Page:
Spotify is doubling down on its strategy to beat Apple Music with big data-driven personalized playlists like Discover Weekly — a huge hit that saw 40 million users in its first year. Today it launches Release Radar, a 2-hour algorithmically personalized playlist updated each Friday that features newly released songs from artists each user already listens to.
Release Radar will appear at the top of users’ collection of playlists instead of being buried in the graphically organized Browse tab like Spotify’s existing home for finding new releases. The playlist format is more familiar, and users can easily turn it on and continue with their day instead of having to pick something different to play when each songs end.
“The same way that Discover Weekly was able to set Spotify apart from other music services, we’re trying to show that Spotify understands users better than anyone else,” the product’s lead engineer Edward Newett tells me. “I think over time we’ll see other music services building Discover Weekly clones, but I think Spotify still has a leg up. We’re the first to be solving this. We’re the biggest in terms of streaming data to bring the personalization necessary to make this feature work.”
I demoed the Release Radar playlist this week and was astounded by the accuracy of its recommendations. While Discover Weekly purposefully showed you artists you hadn’t heard of, Spotify’s algorithm quality is much easier to judge based on Release Radar. Its ability to surface songs by artists I used to play a lot but not recently make it a great complement to the Spotify search box, which can be daunting.
Spotify’s 2014 acquisition of music personalization data provider The Echo Nest is looking like a smarter and smarter move as the on-demand streaming wars get into full swing. Discover Weekly received 5 billion song plays in the first 10 months since launching in July 2015, with at least half the users saving a song each week.
And it’s working. More than half of Discover Weekly’s users save at least one song, listen to at least 10 tracks each week and come back the next week. The 25-to-34 age group is using it the most, which Newett says is because these are “the years after college” when your social network has changed and you’re craving exposure to new tunes like you used to get because “it’s not as easy to discover music.”
Here are the major players, and their strengths and weaknesses:
- Spotify – the one with personalization – A big head start gives it the lead with 100 million listeners, including 30 million paid subscribers, the ad-supported tier helps it lure in users, The Echo Nest and historical listening data power deep personalization of suggestions in playlists like Discovery Weekly and Release radar, strong features as it’s a long-running music product-focused startup, but as a venture-backed company it can’t outspend Apple on marketing, and has lacked headline-worthy exclusives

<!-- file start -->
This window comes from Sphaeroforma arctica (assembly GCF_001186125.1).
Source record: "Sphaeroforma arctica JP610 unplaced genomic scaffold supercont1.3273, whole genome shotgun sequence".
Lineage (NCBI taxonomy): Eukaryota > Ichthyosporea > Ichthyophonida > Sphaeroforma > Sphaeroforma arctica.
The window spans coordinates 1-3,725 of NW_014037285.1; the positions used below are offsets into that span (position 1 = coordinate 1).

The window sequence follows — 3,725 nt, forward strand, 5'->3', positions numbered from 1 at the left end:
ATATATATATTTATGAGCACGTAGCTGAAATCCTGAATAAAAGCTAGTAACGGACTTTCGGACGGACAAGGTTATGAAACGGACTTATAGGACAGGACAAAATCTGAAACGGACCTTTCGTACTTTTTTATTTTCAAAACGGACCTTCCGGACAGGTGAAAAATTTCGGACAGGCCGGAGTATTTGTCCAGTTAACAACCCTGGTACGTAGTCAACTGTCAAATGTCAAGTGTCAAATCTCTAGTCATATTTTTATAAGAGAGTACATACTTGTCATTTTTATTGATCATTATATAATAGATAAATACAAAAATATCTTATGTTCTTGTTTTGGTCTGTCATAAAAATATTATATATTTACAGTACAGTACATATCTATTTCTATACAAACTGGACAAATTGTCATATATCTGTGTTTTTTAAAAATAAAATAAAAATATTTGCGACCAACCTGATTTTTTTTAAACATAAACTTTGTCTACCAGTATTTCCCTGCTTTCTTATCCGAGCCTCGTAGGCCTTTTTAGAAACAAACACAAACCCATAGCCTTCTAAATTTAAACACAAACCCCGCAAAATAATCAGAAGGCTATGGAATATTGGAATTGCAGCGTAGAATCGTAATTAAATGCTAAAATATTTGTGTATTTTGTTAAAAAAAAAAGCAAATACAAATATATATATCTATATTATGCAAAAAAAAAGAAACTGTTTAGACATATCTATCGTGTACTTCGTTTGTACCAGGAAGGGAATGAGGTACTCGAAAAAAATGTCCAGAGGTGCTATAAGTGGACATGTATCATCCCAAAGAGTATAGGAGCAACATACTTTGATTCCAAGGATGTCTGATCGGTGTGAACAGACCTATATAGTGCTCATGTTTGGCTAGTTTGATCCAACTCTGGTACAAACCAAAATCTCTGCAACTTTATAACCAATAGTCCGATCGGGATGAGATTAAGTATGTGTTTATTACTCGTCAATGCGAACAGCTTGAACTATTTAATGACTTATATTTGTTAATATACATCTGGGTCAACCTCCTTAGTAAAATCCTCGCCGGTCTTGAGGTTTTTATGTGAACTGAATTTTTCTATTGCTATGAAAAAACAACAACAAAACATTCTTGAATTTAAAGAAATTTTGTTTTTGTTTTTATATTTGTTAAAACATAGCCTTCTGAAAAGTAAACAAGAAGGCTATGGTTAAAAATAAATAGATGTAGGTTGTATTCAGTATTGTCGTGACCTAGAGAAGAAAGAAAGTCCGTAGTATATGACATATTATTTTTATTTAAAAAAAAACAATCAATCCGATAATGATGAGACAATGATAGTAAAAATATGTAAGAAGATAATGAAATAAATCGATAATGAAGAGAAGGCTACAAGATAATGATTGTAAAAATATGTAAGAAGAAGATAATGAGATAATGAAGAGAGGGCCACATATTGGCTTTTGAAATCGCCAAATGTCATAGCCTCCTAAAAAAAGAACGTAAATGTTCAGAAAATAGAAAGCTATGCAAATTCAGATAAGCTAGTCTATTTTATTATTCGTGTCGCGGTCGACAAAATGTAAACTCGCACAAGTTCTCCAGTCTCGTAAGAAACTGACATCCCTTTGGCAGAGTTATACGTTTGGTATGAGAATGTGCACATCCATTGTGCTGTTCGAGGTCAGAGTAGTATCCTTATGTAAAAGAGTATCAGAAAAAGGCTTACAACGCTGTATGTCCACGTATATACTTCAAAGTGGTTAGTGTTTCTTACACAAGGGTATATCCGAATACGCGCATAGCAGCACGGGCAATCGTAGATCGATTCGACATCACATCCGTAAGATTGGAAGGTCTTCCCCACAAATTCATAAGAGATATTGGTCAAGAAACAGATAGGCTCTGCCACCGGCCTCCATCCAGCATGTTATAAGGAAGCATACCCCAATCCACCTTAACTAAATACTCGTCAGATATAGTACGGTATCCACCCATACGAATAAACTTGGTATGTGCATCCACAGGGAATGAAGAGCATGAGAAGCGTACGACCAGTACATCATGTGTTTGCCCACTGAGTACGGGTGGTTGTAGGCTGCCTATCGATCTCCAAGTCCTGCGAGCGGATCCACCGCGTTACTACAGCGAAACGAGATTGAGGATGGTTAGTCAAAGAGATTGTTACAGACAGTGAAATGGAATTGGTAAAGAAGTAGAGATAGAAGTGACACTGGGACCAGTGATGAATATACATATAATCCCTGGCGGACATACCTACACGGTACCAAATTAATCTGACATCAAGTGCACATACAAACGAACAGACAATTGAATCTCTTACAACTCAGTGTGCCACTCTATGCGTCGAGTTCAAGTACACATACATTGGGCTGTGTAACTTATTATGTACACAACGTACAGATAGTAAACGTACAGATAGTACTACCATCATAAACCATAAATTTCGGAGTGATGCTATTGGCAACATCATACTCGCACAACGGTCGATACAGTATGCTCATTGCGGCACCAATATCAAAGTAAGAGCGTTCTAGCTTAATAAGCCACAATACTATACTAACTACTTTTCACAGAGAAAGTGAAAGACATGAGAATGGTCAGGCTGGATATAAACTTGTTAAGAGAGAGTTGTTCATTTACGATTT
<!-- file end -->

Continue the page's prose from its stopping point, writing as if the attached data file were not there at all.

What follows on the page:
- Apple Music – the one with the money — Massive install base from pre-loads on iPhones, integration with your existing iTunes library and some exclusives thanks to its deep pocket. But it launched late, though it’s hit 15 million paid subscribers as it tries to catch up, has been criticized as confusing, and lacks a free ad-supported tier.
- Tidal – the one with the exclusives — High-quality exclusives or early access to releases from Beyonce and Kanye West, but a late start, limited features, and no ad-supported tier.
- YouTube – the one with the users – Its free, ad-supported default has helped YouTube grow to over 1 billion users. Music videos consistently draw big audiences — especially teens. It recently launched its ad-free YouTube Red subscriptions with exclusive video content to earn it and creators more money, but its interface isn’t built for music listening and the frequent pre-roll ads are more interruptive than the audio ads heard on Spotify.
- SoundCloud – the one with the DJs – Hosts the legal gray area of music, including unofficial remixes and multi-hour DJ mixsets, feed format promotes discovery, and the ability to self-publish makes it a favorite amongst indie acts. But SoundCloud lacks a lot of popular music, can feel disorganized, some artists and DJs are angry about having their music removed for copyright infringing samples, and its SoundCloud Go subscription service doesn’t seem to be growing, as the company has suffered enormous financial losses and has had to take on dirty fundraises.
- Pandora – the one with just radio – Synonymous with radio on the internet, low ad load makes its free tier great for people who don’t want to DJ, and the music genome project and listening data help it make personalized song recommendations. But users crave to listen to artists on-demand after they discover them on Pandora. It’s been slow to relaunch an on-demand service from the corpse of Rdio it acquired, and other services are making personalized radio just a feature among their offerings — yet it just rejected a buyout offer from Sirius XM radio’s parent company despite trends going against Pandora.
While YouTube owns an important part of the market, the dedicated music streaming service battle is shaking out to be a war between Spotify and Apple Music. To defeat the hardware giant’s ability to outspend it on marketing and exclusives, Spotify will have to rely on its free tier to seduce non-streamers, and then use personalized product features like Release Radar to lock them in and convince them to buy a subscription.